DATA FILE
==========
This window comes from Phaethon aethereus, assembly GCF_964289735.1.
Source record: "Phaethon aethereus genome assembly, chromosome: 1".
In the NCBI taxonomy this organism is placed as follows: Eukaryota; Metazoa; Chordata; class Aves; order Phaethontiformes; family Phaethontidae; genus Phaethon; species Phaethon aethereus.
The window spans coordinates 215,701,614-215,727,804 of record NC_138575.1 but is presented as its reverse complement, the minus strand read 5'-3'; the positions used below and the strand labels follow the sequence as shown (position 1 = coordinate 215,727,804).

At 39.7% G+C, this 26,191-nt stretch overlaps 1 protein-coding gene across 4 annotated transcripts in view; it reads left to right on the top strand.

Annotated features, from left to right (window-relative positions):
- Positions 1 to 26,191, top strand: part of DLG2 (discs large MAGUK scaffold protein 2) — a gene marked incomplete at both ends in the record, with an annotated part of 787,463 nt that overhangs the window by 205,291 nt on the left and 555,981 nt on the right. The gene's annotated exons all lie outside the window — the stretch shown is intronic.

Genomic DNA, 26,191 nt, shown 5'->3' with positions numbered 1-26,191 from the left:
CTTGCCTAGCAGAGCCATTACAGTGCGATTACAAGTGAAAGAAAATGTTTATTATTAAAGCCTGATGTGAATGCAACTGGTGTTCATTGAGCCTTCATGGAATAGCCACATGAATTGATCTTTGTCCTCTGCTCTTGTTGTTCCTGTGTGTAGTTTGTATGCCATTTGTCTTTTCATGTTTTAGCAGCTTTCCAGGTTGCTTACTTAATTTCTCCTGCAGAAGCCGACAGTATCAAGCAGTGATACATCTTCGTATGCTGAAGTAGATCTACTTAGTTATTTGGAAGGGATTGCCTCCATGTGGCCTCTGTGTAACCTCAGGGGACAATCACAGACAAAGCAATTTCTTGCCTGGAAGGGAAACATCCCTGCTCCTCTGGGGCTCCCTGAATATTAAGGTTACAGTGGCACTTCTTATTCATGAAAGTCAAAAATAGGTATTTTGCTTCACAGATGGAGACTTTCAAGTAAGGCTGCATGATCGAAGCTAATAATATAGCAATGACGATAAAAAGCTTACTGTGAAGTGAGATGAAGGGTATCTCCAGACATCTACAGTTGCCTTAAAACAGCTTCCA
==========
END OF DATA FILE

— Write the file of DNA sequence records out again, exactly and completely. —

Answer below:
This window comes from Phaethon aethereus, assembly GCF_964289735.1.
Source record: "Phaethon aethereus genome assembly, chromosome: 1".
In the NCBI taxonomy this organism is placed as follows: Eukaryota; Metazoa; Chordata; class Aves; order Phaethontiformes; family Phaethontidae; genus Phaethon; species Phaethon aethereus.
The window spans coordinates 215,701,614-215,727,804 of record NC_138575.1 but is presented as its reverse complement, the minus strand read 5'-3'; the positions used below and the strand labels follow the sequence as shown (position 1 = coordinate 215,727,804).

At 39.7% G+C, this 26,191-nt stretch overlaps 1 protein-coding gene across 4 annotated transcripts in view; it reads left to right on the top strand.

Annotated features, from left to right (window-relative positions):
- Positions 1 to 26,191, top strand: part of DLG2 (discs large MAGUK scaffold protein 2) — a gene marked incomplete at both ends in the record, with an annotated part of 787,463 nt that overhangs the window by 205,291 nt on the left and 555,981 nt on the right. The gene's annotated exons all lie outside the window — the stretch shown is intronic.

Genomic DNA, 26,191 nt, shown 5'->3' with positions numbered 1-26,191 from the left:
CTTGCCTAGCAGAGCCATTACAGTGCGATTACAAGTGAAAGAAAATGTTTATTATTAAAGCCTGATGTGAATGCAACTGGTGTTCATTGAGCCTTCATGGAATAGCCACATGAATTGATCTTTGTCCTCTGCTCTTGTTGTTCCTGTGTGTAGTTTGTATGCCATTTGTCTTTTCATGTTTTAGCAGCTTTCCAGGTTGCTTACTTAATTTCTCCTGCAGAAGCCGACAGTATCAAGCAGTGATACATCTTCGTATGCTGAAGTAGATCTACTTAGTTATTTGGAAGGGATTGCCTCCATGTGGCCTCTGTGTAACCTCAGGGGACAATCACAGACAAAGCAATTTCTTGCCTGGAAGGGAAACATCCCTGCTCCTCTGGGGCTCCCTGAATATTAAGGTTACAGTGGCACTTCTTATTCATGAAAGTCAAAAATAGGTATTTTGCTTCACAGATGGAGACTTTCAAGTAAGGCTGCATGATCGAAGCTAATAATATAGCAATGACGATAAAAAGCTTACTGTGAAGTGAGATGAAGGGTATCTCCAGACATCTACAGTTGCCTTAAAACAGCTTCCA